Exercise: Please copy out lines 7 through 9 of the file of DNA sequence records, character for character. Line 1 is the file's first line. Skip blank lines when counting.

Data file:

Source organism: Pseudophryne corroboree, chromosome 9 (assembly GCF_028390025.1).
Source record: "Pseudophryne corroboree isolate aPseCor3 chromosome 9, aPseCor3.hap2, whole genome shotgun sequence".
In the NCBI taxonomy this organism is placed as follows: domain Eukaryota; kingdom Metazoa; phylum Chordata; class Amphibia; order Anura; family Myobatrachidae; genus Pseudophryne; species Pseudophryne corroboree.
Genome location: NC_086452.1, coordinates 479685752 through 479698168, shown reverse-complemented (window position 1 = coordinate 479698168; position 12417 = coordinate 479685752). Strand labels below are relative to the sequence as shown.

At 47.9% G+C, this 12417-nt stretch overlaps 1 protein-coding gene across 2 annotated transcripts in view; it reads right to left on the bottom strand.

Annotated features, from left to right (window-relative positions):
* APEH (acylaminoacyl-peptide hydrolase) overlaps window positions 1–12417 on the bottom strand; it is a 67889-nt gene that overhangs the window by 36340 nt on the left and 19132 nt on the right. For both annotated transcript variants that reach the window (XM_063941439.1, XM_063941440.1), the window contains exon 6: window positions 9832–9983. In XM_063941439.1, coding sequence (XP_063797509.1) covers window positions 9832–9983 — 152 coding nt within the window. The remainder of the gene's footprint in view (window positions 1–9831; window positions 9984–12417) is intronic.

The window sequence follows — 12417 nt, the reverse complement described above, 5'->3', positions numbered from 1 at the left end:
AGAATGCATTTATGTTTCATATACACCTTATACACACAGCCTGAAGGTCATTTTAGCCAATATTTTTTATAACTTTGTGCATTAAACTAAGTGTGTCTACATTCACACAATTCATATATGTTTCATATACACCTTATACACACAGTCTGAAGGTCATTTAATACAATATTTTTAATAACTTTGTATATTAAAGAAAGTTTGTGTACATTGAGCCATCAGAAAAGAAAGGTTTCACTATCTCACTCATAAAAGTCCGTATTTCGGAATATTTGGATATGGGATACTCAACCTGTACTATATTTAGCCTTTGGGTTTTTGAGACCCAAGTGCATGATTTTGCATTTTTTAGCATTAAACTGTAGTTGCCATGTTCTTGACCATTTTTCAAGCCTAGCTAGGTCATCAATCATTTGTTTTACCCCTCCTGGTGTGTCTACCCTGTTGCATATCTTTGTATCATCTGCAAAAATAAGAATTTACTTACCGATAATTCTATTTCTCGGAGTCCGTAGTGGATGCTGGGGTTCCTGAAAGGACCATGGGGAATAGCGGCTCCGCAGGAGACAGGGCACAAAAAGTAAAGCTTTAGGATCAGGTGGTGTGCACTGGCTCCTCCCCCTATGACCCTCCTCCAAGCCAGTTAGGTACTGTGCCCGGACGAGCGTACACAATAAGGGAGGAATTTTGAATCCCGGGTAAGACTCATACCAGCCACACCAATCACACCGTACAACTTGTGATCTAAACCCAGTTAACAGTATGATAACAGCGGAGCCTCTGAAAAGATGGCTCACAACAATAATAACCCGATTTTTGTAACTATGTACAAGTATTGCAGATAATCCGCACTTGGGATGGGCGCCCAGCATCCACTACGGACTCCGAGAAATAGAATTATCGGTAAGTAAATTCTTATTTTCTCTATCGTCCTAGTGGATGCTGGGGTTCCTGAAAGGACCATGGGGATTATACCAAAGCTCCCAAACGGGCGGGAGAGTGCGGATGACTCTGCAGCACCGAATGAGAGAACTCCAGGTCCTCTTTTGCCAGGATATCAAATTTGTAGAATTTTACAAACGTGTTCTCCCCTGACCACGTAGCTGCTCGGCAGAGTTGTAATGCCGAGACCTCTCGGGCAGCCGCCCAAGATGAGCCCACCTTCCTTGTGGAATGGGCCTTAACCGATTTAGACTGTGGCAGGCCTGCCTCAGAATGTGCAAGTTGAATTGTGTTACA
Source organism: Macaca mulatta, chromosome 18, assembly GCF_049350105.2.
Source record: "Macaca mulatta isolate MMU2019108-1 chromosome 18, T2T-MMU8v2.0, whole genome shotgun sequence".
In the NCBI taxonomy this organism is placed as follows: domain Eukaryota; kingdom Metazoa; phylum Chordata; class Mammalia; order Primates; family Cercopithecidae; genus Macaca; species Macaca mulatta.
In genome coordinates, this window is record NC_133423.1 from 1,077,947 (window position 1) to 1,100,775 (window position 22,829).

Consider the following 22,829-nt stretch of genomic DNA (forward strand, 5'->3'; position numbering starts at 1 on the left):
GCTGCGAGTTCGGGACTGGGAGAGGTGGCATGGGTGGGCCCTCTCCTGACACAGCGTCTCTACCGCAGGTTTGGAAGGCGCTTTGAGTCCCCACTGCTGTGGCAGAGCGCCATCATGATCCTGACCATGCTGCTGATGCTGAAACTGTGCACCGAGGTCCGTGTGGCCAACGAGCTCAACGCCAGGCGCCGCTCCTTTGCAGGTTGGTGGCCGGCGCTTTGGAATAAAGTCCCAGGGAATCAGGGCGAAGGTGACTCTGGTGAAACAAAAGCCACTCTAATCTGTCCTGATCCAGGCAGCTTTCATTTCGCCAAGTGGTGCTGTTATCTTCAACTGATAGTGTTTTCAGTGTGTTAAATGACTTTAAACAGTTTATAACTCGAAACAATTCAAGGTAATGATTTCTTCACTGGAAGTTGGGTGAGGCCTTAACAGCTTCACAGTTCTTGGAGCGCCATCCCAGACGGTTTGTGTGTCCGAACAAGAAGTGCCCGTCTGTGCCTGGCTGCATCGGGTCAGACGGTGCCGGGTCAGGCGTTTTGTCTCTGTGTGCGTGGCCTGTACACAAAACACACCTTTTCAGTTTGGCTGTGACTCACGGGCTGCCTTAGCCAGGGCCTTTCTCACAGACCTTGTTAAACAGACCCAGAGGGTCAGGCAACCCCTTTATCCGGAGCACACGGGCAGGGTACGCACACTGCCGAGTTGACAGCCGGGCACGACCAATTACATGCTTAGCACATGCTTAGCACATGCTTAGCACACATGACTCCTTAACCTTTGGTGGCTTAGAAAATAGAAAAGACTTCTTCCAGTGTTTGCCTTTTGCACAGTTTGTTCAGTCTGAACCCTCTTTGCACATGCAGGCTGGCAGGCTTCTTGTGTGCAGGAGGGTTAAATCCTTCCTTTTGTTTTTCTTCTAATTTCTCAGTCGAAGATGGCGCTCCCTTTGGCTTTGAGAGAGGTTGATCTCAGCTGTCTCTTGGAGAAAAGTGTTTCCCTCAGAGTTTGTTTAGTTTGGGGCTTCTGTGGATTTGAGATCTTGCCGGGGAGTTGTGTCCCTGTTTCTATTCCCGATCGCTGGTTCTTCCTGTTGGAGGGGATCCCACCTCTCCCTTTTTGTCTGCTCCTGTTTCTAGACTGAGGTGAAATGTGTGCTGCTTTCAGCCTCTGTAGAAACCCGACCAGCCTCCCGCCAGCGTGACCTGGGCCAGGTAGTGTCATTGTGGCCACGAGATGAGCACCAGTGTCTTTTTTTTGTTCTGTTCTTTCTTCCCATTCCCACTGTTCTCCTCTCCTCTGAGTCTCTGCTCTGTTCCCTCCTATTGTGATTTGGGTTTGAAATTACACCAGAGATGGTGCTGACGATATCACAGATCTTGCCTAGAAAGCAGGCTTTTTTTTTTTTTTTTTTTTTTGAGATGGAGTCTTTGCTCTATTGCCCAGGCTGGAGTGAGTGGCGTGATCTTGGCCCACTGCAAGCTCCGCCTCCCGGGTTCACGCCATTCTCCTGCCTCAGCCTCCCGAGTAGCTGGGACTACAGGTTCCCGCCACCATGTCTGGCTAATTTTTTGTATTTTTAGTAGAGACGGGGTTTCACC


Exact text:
* APEH (acylaminoacyl-peptide hydrolase) overlaps window positions 1–12417 on the bottom strand; it is a 67889-nt gene that overhangs the window by 36340 nt on the left and 19132 nt on the right. For both annotated transcript variants that reach the window (XM_063941439.1, XM_063941440.1), the window contains exon 6: window positions 9832–9983. In XM_063941439.1, coding sequence (XP_063797509.1) covers window positions 9832–9983 — 152 coding nt within the window. The remainder of the gene's footprint in view (window positions 1–9831; window positions 9984–12417) is intronic.

The window sequence follows — 12417 nt, the reverse complement described above, 5'->3', positions numbered from 1 at the left end:
AGAATGCATTTATGTTTCATATACACCTTATACACACAGCCTGAAGGTCATTTTAGCCAATATTTTTTATAACTTTGTGCATTAAACTAAGTGTGTCTACATTCACACAATTCATATATGTTTCATATACACCTTATACACACAGTCTGAAGGTCATTTAATACAATATTTTTAATAACTTTGTATATTAAAGAAAGTTTGTGTACATTGAGCCATCAGAAAAGAAAGGTTTCACTATCTCACTCATAAAAGTCCGTATTTCGGAATATTTGGATATGGGATACTCAACCTGTACTATATTTAGCCTTTGGGTTTTTGAGACCCAAGTGCATGATTTTGCATTTTTTAGCATTAAACTGTAGTTGCCATGTTCTTGACCATTTTTCAAGCCTAGCTAGGTCATCAATCATTTGTTTTACCCCTCCTGGTGTGTCTACCCTGTTGCATATCTTTGTATCATCTGCAAAAATAAGAATTTACTTACCGATAATTCTATTTCTCGGAGTCCGTAGTGGATGCTGGGGTTCCTGAAAGGACCATGGGGAATAGCGGCTCCGCAGGAGACAGGGCACAAAAAGTAAAGCTTTAGGATCAGGTGGTGTGCACTGGCTCCTCCCCCTATGACCCTCCTCCAAGCCAGTTAGGTACTGTGCCCGGACGAGCGTACACAATAAGGGAGGAATTTTGAATCCCGGGTAAGACTCATACCAGCCACACCAATCACACCGTACAACTTGTGATCTAAACCCAGTTAACAGTATGATAACAGCGGAGCCTCTGAAAAGATGGCTCACAACAATAATAACCCGATTTTTGTAACTATGTACAAGTATTGCAGATAATCCGCACTTGGGATGGGCGCCCAGCATCCACTACGGACTCCGAGAAATAGAATTATCGGTAAGTAAATTCTTATTTTCTCTATCGTCCTAGTGGATGCTGGGGTTCCTGAAAGGACCATGGGGATTATACCAAAGCTCCCAAACGGGCGGGAGAGTGCGGATGACTCTGCAGCACCGAATGAGAGAACTCCAGGTCCTCTTTTGCCAGGATATCAAATTTGTAGAATTTTACAAACGTGTTCTCCCCTGACCACGTAGCTGCTCGGCAGAGTTGTAATGCCGAGACCTCTCGGGCAGCCGCCCAAGATGAGCCCACCTTCCTTGTGGAATGGGCCTTAACCGATTTAGACTGTGGCAGGCCTGCCTCAGAATGTGCAAGTTGAATTGTGTTACA